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“No further advance was made until 1869, when the first legislative council was in session after the organization of Wyoming as a territory. Mrs. Esther Morris, who with her husband had gone out from New York as a pioneer, appealed to the president of the Council, Col. William H. Bright, for a bill enfranchising women. She was sustained by his wife and he succeeded in having the bill passed. The Council was Democratic and it hoped to embarrass the Republican Governor, John A. Campbell, whom it expected to veto the bill. On the contrary he signed it; and when two years later the Council repealed it he vetoed the repeal. The Council were unable to pass it over his veto and no effort to abolish woman suffrage was ever again made in Wyoming."
“In 1889 a convention composed entirely of men met to form a Constitution for Statehood, and after twenty years' experience they adopted unanimously as its first clause, 'equal political rights for all male and female citizens.' The Constitution was ratified by more than a three-fourths majority of the people and sent to Congress. That body, always hostile to the enfranchisement of women, fought in the House for three days to have this clause eliminated and the Territorial Delegate telegraphed to Wyoming that it looked as if this would have to be done. The Legislature, which was in session, wired back: “We will remain out of the Union a hundred years rather than come in without woman suffrage. The same struggle took place in the United States Senate and pages of the Congressional Record were filled with awful Senatorial prophecies as to what would happen to the country if Wyoming should come into the Union with women voters. After days of oratory they were obliged to face the calamity, and President Harrison signed the bill admitting the new State in June, 1890. Thus Wyoming became the first commonwealth in history to grant to women the same rights in the government that men possessed."
The accompanying map shows the growth of the woman suffrage movement. When the Nineteenth Amendment ex
WOMAN SUFFRAGE MAP OF THE UNITED STATES Just before the Nineteenth Amendment produced nationwide equal suffrage. The figures in each state indicate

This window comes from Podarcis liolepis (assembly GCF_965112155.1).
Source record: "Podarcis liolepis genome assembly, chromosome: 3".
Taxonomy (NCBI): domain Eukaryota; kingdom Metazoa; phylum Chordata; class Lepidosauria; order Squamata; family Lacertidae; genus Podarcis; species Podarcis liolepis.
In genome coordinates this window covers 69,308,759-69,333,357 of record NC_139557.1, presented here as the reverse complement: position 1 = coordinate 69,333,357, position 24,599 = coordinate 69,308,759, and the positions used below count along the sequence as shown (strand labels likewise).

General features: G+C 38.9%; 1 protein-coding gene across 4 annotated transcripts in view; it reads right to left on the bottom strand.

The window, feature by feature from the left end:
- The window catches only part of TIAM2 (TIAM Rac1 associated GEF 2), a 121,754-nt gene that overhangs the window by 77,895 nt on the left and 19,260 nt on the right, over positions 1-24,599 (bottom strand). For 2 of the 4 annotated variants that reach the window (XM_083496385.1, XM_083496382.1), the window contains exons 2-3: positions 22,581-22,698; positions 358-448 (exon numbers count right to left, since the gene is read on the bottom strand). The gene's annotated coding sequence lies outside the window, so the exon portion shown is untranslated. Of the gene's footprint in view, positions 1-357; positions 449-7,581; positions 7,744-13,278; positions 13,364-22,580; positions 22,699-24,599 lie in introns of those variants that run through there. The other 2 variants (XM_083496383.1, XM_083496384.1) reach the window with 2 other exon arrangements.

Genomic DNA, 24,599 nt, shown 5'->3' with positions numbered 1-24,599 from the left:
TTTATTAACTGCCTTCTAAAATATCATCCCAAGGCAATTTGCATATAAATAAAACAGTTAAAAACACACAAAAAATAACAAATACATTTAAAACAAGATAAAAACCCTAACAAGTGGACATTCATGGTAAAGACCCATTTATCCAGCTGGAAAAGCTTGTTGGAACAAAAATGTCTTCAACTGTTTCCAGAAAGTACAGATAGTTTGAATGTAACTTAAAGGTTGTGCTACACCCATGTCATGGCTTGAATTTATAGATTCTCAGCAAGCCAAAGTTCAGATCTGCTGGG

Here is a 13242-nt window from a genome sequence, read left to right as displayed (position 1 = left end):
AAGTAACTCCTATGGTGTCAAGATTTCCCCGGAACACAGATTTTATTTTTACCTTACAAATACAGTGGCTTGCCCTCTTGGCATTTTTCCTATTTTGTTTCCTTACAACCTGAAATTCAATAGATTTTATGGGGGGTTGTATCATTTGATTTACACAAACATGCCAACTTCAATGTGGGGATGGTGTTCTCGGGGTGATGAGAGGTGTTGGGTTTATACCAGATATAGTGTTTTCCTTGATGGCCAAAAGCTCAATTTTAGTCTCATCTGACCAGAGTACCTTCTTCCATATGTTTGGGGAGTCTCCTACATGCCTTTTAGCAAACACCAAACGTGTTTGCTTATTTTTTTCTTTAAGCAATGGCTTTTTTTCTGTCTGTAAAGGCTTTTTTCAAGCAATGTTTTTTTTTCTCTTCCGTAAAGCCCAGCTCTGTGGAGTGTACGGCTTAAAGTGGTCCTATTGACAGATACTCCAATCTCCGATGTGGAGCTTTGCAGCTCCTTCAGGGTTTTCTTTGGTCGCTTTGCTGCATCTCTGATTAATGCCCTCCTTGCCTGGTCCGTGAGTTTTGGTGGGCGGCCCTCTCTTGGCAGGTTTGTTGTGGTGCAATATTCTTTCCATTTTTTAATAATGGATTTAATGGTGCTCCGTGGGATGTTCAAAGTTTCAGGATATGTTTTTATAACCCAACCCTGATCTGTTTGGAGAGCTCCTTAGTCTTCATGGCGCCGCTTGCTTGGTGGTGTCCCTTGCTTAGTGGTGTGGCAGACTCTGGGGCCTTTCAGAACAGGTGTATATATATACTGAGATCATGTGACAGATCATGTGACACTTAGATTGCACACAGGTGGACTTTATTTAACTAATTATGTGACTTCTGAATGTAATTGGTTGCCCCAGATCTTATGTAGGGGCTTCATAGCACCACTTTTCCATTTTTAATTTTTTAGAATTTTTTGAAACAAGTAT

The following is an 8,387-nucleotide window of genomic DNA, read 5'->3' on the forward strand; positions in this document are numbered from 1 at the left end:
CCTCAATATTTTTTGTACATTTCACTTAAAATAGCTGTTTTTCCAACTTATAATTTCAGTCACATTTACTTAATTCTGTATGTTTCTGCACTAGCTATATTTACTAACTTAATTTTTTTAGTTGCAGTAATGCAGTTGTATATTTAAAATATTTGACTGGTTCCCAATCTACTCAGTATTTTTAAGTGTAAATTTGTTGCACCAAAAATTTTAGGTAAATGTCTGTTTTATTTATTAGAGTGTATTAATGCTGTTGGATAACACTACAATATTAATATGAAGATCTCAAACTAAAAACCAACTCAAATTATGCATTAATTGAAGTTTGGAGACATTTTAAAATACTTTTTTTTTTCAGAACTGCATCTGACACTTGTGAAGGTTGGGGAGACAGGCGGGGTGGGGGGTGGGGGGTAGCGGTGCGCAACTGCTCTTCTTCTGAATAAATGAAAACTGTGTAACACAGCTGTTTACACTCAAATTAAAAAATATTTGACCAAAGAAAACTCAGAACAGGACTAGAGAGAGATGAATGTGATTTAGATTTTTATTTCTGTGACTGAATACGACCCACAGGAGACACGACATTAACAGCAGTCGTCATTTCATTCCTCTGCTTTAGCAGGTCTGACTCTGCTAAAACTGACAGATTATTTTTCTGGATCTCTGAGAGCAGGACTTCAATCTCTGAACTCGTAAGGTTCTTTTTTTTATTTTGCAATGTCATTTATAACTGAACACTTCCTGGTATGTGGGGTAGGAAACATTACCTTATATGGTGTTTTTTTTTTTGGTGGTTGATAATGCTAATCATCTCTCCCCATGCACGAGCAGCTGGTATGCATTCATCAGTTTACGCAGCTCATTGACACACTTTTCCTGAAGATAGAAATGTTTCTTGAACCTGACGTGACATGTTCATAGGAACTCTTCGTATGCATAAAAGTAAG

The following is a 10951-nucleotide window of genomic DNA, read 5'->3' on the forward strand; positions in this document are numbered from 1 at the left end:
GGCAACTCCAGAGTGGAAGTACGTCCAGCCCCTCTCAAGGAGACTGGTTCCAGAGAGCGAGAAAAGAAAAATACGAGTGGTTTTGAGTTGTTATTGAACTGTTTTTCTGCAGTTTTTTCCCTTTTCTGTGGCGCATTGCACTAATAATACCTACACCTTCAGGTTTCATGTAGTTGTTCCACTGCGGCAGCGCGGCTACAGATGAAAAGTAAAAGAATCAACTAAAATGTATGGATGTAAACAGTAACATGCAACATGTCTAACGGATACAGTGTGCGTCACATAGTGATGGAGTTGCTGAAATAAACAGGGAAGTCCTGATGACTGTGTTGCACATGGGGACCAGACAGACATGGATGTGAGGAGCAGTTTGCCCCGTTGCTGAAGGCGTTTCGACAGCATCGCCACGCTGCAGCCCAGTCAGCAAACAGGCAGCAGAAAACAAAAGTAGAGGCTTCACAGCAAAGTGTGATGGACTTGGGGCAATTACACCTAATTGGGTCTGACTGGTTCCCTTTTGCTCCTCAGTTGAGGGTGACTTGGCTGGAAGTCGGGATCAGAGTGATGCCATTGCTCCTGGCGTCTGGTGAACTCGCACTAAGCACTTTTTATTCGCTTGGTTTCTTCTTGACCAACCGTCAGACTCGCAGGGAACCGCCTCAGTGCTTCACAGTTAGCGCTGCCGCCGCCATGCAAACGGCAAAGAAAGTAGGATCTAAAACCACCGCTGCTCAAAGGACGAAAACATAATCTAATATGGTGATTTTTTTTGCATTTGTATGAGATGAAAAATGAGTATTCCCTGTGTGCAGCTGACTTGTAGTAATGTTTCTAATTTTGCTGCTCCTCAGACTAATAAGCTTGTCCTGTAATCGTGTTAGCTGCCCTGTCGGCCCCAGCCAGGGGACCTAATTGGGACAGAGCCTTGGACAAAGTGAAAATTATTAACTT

the number of electoral votes cast by each state.
tended suffrage to all the States, full suffrage was already enjoyed by the women of fifteen States, primary suffrage by two States in which nomination was practically equivalent to election, and the right to vote for presidential electors by twelve States.
While the women of the United States were acquiring par
Copyright, G.V. Buck, Washington WOMAN SUFFRAGISTS PRESENTING THEIR PETITION TO CONGRESS.
tial or full suffrage, the women of nineteen other countries 1 were granted national suffrage.
229. Arguments in Favor of Woman Suffrage. The following 1 New Zealand .
1902 Finland .
1907 Iceland and Denmark
1917 Great Britain, Austria, Canada, Czecho-Slovakia, Hungary, and Poland.
1918 Sweden, Germany, Holland, Italy, Serbia, and Luxemburg 1919
arguments in favor of woman suffrage are representative of
those advanced by suffragists : 1 f (1) Women need the ballot because of new industrial con
ditions. The discovery of steam power and electricity and the invention of machinery have shifted the production of most articles of food and clothing from the home to the factory; hence women are forced to work in factories, stores, and offices.
Copyright, Underwood & Underwood, N.Y. A SUFFRAGETTE SPEAKING TO WALL STREET MEN.
Her new experiences prepare her for the use of the ballot, because she sees whether shops are unsanitary,
whether occupations are dangerous, or whether foods are adulterated. Those who suffer from evils should have the power of the ballot as a means of remedy.
(2) Suffrage promotes patriotism. In Mexico, where few can vote, a bloody revolution is necessary to remove officials, but in
1 A suffragist is one who favors equal suffrage and may be either a man or a woman; a suffrogette was a woman who actively advocated equal suffrage for her sex.
the United States, where suffrage is extensive, we have a peaceful revolution at
election. r. (3) When women are given the ballot they take more interest in
civic duties than in idle pastimes. The best way to make people feel their responsibilities to the state is to assign them duties.
We learn to do by doing. ý (4) More girls than boys are being educated in the high schools
and about the same number of girls as boys are in the colleges.
(5) Persons who train citizens should understand the political duties of citi
Most of our children are taught by women
- whether at home or in school.
(6) Both by nature and of necessity women have better moral habits than men and their votes therefore assist moral legislation.
Copyright Underwood & Underwood, N. Y. (7) The most dignified FORTY THOUSAND WOMEN SUFFRA
GISTS PARADING ON FIFTH AVENUE, way for women to influ
NEW YORK. ence legislation is by the secret ballot. Without equal suffrage a woman who works for legislative reforms must go to the legislative halls and impress her views upon the legislators by “ lobbying."
230. Every Right Implies a Duty. - Some women did not desire the right of suffrage, but inasmuch as suffrage has become the right of both good and bad, it becomes the duty of a good woman to cancel the vote of a bad woman or of an intelligent woman to cancel the vote of an ignorant woman.
Every woman owes to her country her assistance in making its laws as perfect as possible. To aid in the fight for good